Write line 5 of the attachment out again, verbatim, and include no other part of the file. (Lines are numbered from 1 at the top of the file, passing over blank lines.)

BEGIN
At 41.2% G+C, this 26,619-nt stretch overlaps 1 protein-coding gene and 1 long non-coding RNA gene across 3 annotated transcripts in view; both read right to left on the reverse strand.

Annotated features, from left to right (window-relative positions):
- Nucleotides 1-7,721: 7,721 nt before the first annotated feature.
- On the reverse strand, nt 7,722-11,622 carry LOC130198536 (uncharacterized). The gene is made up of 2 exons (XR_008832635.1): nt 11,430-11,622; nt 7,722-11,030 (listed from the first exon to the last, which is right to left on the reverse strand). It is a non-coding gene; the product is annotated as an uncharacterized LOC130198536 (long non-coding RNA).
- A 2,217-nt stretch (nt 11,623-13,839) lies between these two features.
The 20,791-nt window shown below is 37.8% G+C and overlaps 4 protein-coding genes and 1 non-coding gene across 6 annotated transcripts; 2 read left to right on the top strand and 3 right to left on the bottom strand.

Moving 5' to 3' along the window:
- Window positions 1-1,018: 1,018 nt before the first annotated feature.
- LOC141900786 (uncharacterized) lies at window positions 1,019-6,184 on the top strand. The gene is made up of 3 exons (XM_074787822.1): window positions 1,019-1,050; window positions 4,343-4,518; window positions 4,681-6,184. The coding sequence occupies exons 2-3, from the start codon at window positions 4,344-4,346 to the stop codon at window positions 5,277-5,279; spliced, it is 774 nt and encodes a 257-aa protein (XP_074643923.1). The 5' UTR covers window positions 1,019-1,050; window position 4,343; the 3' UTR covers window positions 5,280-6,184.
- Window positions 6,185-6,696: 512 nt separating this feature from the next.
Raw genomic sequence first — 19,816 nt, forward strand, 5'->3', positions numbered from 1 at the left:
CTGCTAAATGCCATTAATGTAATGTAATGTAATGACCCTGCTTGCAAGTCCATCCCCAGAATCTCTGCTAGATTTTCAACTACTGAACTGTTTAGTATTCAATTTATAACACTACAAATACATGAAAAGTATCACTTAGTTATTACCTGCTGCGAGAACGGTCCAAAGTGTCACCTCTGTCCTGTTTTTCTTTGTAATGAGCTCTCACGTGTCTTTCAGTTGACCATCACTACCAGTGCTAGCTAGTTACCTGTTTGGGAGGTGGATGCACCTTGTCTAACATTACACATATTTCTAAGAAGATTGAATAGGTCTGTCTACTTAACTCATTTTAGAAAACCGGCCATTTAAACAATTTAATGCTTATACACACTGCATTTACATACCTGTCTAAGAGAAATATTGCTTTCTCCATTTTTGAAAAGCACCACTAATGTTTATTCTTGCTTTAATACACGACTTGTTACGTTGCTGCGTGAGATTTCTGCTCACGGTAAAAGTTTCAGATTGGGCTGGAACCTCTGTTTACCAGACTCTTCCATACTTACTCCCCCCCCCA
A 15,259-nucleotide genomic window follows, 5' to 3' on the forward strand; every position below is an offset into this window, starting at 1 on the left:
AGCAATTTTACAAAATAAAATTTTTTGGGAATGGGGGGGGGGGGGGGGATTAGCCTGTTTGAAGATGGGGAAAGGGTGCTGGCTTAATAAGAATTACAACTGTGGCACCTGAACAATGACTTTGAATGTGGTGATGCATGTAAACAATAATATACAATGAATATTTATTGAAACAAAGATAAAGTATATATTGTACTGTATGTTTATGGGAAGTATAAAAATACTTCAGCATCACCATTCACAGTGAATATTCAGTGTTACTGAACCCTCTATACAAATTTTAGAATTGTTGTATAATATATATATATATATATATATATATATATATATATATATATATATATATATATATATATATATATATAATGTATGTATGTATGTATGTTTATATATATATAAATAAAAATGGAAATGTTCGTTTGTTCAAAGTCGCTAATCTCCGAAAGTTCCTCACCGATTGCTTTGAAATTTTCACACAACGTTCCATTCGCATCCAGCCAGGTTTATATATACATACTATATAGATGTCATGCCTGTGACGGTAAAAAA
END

- A 2,217-nt stretch (nt 11,623-13,839) lies between these two features.